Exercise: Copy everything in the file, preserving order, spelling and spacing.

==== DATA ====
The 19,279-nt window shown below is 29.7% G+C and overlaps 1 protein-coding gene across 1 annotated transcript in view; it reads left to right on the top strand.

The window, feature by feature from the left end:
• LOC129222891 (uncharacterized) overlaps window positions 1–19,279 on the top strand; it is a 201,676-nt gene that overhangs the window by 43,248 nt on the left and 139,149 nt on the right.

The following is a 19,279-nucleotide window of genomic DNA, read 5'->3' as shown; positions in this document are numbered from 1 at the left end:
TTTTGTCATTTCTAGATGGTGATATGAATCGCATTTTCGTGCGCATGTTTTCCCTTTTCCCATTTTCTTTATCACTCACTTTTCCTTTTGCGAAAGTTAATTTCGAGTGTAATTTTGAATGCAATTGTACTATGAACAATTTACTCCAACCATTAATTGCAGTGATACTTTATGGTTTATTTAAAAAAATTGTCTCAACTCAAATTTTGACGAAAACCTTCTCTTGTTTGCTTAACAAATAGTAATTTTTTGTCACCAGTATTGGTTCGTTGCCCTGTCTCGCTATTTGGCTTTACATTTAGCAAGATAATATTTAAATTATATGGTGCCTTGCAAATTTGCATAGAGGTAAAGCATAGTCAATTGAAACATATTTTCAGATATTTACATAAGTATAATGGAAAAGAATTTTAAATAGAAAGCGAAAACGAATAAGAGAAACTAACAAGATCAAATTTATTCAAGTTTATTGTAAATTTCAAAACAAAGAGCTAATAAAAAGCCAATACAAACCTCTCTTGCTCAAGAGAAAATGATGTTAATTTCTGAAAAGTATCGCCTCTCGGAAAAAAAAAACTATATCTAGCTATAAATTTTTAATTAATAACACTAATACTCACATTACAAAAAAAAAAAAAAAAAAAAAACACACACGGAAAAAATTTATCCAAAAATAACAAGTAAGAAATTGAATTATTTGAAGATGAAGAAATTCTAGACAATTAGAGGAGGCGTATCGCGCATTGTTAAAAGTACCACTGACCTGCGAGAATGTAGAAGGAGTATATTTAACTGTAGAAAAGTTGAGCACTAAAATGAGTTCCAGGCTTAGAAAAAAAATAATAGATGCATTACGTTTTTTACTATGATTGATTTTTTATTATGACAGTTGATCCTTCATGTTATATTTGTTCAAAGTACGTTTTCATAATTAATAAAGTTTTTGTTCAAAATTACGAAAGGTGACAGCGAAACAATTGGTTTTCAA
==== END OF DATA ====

The 19,279-nt window shown below is 29.7% G+C and overlaps 1 protein-coding gene across 1 annotated transcript in view; it reads left to right on the top strand.

The window, feature by feature from the left end:
• LOC129222891 (uncharacterized) overlaps window positions 1–19,279 on the top strand; it is a 201,676-nt gene that overhangs the window by 43,248 nt on the left and 139,149 nt on the right.

The following is a 19,279-nucleotide window of genomic DNA, read 5'->3' as shown; positions in this document are numbered from 1 at the left end:
TTTTGTCATTTCTAGATGGTGATATGAATCGCATTTTCGTGCGCATGTTTTCCCTTTTCCCATTTTCTTTATCACTCACTTTTCCTTTTGCGAAAGTTAATTTCGAGTGTAATTTTGAATGCAATTGTACTATGAACAATTTACTCCAACCATTAATTGCAGTGATACTTTATGGTTTATTTAAAAAAATTGTCTCAACTCAAATTTTGACGAAAACCTTCTCTTGTTTGCTTAACAAATAGTAATTTTTTGTCACCAGTATTGGTTCGTTGCCCTGTCTCGCTATTTGGCTTTACATTTAGCAAGATAATATTTAAATTATATGGTGCCTTGCAAATTTGCATAGAGGTAAAGCATAGTCAATTGAAACATATTTTCAGATATTTACATAAGTATAATGGAAAAGAATTTTAAATAGAAAGCGAAAACGAATAAGAGAAACTAACAAGATCAAATTTATTCAAGTTTATTGTAAATTTCAAAACAAAGAGCTAATAAAAAGCCAATACAAACCTCTCTTGCTCAAGAGAAAATGATGTTAATTTCTGAAAAGTATCGCCTCTCGGAAAAAAAAAACTATATCTAGCTATAAATTTTTAATTAATAACACTAATACTCACATTACAAAAAAAAAAAAAAAAAAAAAACACACACGGAAAAAATTTATCCAAAAATAACAAGTAAGAAATTGAATTATTTGAAGATGAAGAAATTCTAGACAATTAGAGGAGGCGTATCGCGCATTGTTAAAAGTACCACTGACCTGCGAGAATGTAGAAGGAGTATATTTAACTGTAGAAAAGTTGAGCACTAAAATGAGTTCCAGGCTTAGAAAAAAAATAATAGATGCATTACGTTTTTTACTATGATTGATTTTTTATTATGACAGTTGATCCTTCATGTTATATTTGTTCAAAGTACGTTTTCATAATTAATAAAGTTTTTGTTCAAAATTACGAAAGGTGACAGCGAAACAATTGGTTTTCAA